Buying stereos and avoiding really dumb decisions #4

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Previously So hopefully you’ve agreed that logically the two amplifiers must at all times be compared at identical SPLs? Good. Now then I'm not suggesting that you are exposed to a fixed spl throughout demo – unless you want to. Before revealing a simple strategy to bypass this all too common problem let’s consider how the system (your system perhaps with one of two amps under consideration) should perform.

First of all it should be engaging and musically credible at anything from a low volume (low spl) through the comfortable sweet spot up to what is sometimes termed as ‘realistic’ SPLs which in reality is loud or ‘bloody loud’. Notice I've used seemingly vague terms such as ‘engaging’ and ‘musically credible rather than at this stage more common terms such as bass depth, and so on.

Getting the vocabulary right

Engaging merely describes your reaction to the music played. If you find your mind wandering when its played via amplifier ‘A’ and not via ‘B’ then the answer is self-evident. If on the other hand it’s boring on both then:

  1. The recording process has robbed the music of its wonder through, for example, excessive compression or …
  2. Neither amp is up to the job and so you request that amp ‘C’ (a reference unit if you like) is introduced. If amp ‘C’ doesn’t do it then you should probably discard that recording – or get more realistic about your expectations.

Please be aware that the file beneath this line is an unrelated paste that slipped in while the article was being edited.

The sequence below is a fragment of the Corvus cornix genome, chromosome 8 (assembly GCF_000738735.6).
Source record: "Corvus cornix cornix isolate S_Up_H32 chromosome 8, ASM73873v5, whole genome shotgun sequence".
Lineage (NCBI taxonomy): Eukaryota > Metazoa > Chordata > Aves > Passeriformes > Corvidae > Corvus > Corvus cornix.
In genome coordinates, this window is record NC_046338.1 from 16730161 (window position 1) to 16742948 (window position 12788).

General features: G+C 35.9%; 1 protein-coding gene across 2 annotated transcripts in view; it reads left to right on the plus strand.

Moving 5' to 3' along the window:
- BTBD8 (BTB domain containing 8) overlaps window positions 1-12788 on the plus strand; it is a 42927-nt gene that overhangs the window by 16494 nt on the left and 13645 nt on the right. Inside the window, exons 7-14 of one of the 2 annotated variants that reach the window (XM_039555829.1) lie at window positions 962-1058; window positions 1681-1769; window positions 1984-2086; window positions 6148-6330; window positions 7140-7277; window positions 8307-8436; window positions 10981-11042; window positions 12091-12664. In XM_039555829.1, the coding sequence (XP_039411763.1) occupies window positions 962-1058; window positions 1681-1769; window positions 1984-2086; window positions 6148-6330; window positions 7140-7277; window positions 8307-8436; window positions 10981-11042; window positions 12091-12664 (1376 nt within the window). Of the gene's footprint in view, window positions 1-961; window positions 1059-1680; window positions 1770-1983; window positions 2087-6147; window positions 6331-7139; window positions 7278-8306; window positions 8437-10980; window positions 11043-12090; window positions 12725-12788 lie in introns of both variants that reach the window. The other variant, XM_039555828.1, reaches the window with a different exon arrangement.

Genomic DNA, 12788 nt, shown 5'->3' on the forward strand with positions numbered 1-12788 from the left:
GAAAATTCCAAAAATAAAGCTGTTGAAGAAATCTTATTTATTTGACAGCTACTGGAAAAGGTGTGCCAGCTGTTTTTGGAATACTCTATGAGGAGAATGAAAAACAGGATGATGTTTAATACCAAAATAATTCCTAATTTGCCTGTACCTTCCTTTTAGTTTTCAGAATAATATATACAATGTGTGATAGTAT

So that’s it, for now, re ‘engaging’ Now then, musically credible? That’s another matter and arguably equally important. Happily the introduction of MP3 makes this far easier to explain than years ago. But first, bear in mind that for example re a piano only a truly astonishing system (mega, mega bucks) can with your eyes closed stand a chance of fooling you into thinking you are listening to that instrument played live in that room. So .. forget that _ okay?

So, using a portable device compare, even if only for a few moments, a recording of a piano in WAV or similar format and that same piece recorded on MP3. Either the difference is immediately clear to you – or you should give up hifi altogether. Obviously even the MP3 version is a recording of a piano. But switch to the WAV version and you’ll here quite a bit of what’s missing. Thus via this simple demonstration, the WAV is more musically credible than the MP3. Okay – got it?

Anyway, back in the demo room, using a cd or vinyl (I prefer a live FM broadcast myself and definitely not dab) compare the two amps at the same spl (more on this tomorrow) and usually one will sound more musically credible than the other. A warning though in that is rarely as clear cut as the MP3 versus WAV test above.

That’s it for today. Will you be joining me tomorrow? I hope so. Thank you.

Howard Popeck

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